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  • NHL Playoff Seedings: A Look at Alternate Realities


    You probably know the NHL's Playoff Seeding rules by now. And if you don't, don't worry, they don't really make much sense to anyone.

    Basically, there are two Divisions per Conference, and they each have their own playoff bracket. The Top-3 teams get an automatic berth in that bracket, and are seeded 1-3. Once those teams are in, the teams with the next two highest point totals are Wild Cards, with the highest Wild Card facing the Division Winner with the most least points. After each round, instead of re-seeding, as the NHL used to do, winning teams simply move on in their bracket.

    Simple, right?

    These rules have given us the matchups we see today.

    Anaheim vs. Winnipeg

    Vancouver vs. Calgary

    St. Louis vs. Minnesota

    Nashville vs. Chicago

    These rules were designed to better foster Divisional Rivalries, and for the most part, this worked out OK. Anaheim-Winnipeg doesn't really make sense, since this incarnation of the Jets is the Atlanta Thrashers franchise, and not the Phoenix/Arizona Coyotes. But everything else makes geographic sense.

    But it's really a bit of a convoluted system. Might we see good matchups anyway, given different rules? Let's go into another dimension and find out.

    Here are the Western Conference Standings:



    Playoff Matchups with Divisional Format, No Wild Cards

    St. Louis vs Minnesota

    Nashville vs Chicago

    Anaheim vs Los Angeles

    Vancouver vs Calgary

    Same matchups as we see today, except Winnipeg is ousted from the playoffs, and Los Angeles sneaks in. It's insane that a 99-point team in Winnipeg would be knocked out of the playoffs, suggesting that the Wild Card was probably the one good thing about this format.

    Playoff Matchups with No Divisional Format

    Anaheim vs. Calgary

    St. Louis vs. Winnipeg

    Nashville vs. Minnesota

    Chicago vs. Vancouver

    Wild fans would surely prefer this format, as Nashville was the popular choice of Wild fans for a potential first-round matchup. Plus, one of St. Louis or Winnipeg, two heavy teams that beat up the Wild, would've been ousted by Round 2. It'd also be interesting to see if the Chicago-Vancouver rivalry still had any teeth to it.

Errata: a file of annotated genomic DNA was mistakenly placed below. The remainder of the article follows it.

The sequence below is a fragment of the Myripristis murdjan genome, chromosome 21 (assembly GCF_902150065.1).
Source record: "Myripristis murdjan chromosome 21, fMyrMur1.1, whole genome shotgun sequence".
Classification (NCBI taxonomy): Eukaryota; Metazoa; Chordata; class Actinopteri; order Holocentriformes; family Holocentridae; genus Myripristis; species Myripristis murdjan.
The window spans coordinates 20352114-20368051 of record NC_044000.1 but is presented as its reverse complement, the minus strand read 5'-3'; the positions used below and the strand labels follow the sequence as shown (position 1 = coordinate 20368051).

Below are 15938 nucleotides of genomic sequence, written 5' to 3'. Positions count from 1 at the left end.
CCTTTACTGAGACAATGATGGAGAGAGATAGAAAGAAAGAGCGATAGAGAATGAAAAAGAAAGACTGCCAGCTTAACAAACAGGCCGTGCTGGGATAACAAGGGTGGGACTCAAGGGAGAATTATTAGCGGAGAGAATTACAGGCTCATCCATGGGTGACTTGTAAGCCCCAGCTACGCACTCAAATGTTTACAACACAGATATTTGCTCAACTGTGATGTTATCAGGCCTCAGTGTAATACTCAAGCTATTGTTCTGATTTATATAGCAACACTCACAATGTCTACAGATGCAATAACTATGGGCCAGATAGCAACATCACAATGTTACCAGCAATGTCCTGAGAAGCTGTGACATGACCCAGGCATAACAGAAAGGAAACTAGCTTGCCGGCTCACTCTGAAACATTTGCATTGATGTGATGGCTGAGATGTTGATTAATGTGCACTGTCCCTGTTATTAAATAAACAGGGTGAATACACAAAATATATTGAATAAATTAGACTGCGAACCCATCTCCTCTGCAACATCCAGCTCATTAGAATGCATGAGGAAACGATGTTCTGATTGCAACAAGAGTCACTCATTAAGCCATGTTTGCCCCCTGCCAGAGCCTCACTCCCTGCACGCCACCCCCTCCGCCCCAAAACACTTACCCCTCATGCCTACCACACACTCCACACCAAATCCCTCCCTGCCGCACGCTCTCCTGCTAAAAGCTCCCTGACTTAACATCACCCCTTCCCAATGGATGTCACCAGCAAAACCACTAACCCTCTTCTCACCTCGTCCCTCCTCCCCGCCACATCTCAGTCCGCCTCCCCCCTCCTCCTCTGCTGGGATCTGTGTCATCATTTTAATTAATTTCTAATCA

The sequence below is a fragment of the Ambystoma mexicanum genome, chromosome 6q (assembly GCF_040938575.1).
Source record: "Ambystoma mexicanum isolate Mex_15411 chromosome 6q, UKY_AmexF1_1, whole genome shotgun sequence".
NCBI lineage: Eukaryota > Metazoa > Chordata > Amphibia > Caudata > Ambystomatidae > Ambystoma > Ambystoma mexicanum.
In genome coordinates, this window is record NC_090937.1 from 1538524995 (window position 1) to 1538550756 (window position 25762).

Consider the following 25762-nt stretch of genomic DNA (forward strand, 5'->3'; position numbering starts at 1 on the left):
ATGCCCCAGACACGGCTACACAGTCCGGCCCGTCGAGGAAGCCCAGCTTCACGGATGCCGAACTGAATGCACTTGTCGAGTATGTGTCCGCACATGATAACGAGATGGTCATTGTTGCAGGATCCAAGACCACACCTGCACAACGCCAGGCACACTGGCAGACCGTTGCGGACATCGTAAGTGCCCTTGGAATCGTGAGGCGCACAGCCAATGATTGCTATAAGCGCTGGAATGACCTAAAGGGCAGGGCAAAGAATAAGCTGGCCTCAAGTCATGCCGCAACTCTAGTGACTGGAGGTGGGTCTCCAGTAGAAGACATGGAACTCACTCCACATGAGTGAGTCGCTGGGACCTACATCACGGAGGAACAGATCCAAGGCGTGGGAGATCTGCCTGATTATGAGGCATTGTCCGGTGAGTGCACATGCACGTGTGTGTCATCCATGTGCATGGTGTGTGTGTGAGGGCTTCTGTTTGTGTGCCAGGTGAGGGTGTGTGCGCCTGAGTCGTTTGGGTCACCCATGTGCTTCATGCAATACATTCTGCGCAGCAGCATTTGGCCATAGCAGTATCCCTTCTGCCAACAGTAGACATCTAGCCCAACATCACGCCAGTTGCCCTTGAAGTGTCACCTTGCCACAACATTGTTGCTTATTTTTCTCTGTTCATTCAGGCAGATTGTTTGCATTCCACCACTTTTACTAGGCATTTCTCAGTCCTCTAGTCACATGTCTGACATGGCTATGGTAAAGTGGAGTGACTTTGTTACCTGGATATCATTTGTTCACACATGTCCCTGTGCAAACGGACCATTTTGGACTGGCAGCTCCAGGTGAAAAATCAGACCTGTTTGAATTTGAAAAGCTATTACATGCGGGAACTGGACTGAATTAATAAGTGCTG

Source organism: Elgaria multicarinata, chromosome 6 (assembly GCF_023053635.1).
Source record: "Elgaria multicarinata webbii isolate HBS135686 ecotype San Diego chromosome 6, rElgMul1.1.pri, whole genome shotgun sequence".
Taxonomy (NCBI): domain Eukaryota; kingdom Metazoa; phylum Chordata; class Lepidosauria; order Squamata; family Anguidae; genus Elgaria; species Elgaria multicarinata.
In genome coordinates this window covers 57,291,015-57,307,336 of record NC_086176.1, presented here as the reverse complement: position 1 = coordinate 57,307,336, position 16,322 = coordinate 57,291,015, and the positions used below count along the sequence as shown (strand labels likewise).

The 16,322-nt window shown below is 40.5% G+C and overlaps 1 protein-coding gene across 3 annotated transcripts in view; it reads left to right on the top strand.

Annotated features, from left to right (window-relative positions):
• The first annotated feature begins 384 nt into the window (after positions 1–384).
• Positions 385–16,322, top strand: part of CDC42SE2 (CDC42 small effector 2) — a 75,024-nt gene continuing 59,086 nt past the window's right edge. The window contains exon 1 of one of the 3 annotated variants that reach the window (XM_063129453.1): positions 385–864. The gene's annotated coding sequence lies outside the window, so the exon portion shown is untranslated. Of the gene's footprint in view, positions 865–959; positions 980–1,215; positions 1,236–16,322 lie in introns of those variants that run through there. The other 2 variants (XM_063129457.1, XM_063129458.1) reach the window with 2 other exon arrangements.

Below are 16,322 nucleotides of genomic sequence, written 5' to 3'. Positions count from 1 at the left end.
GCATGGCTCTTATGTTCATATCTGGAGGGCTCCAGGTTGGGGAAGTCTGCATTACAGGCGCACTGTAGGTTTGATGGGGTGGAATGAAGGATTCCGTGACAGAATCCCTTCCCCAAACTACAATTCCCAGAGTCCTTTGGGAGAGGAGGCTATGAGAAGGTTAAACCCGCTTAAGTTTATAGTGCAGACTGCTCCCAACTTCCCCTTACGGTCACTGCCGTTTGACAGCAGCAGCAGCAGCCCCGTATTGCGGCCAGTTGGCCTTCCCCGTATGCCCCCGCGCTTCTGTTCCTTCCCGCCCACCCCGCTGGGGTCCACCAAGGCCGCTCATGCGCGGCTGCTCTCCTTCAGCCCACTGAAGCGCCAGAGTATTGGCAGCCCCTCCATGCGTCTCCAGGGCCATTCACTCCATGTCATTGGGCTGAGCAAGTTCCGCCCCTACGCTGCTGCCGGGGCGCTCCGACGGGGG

Playoff Matchups With No Loser Point

    Anaheim vs. Winnipeg

    Vancouver vs. Calgary

    St. Louis vs. Minnesota

    Nashville vs. Chicago

    The loser point doesn't affect the playoff matchups.

    Playoff Matchups With Ties, Not Shootouts

    St. Louis (100 points) vs. Chicago (93)

    Nashville (98) vs. Minnesota (96)

    Anaheim (101) vs. Los Angeles (93)

    Vancouver (95) vs. Calgary (93)

    The LA Kings suffered greatly from their lack of wins in the shootout, and this knocked them out of the playoffs. Chicago and Winnipeg benefitted a bit from the shootout, which was the difference between Winnipeg making the playoffs and not.

    Playoff Matchups With No Divisions Or Conferences

    This is my favorite playoff scenario. Pacific, Central, Atlantic, Metropolitan, East, West. None of that matters. Go 1-16, who plays who?

    NY Rangers (1) vs. Calgary (16)

    Montreal (2) vs. Pittsburgh (15)

    Anaheim (3) vs. Winnipeg (14)

    St. Louis (4) vs. Ottawa (13)

    Tampa Bay (5) vs. Detroit (12)

    Nashville (6) vs. Minnesota (11)

    Chicago (7) vs. NY Islanders (10)

    Washington (8) vs. Vancouver (9)

    What's fun about this is it's ability to produce unique or compelling match-ups that would otherwise be impossible to happen. But beyond a return of Nick Leddy to Chicago, I'm not really seeing those kinds of match-ups. Oh, well, there's always next year in this alternate reality.

    Ultimately, it doesn't matter. The rules are the rules. Reality is reality. The Wild will play the 2nd-seeded Blues, regardless of whether it's "right" or "fair". They're going to have to deal with it.

    And so are the LA Kings, Hey-ooooooooooooo! *high-fives everyone*

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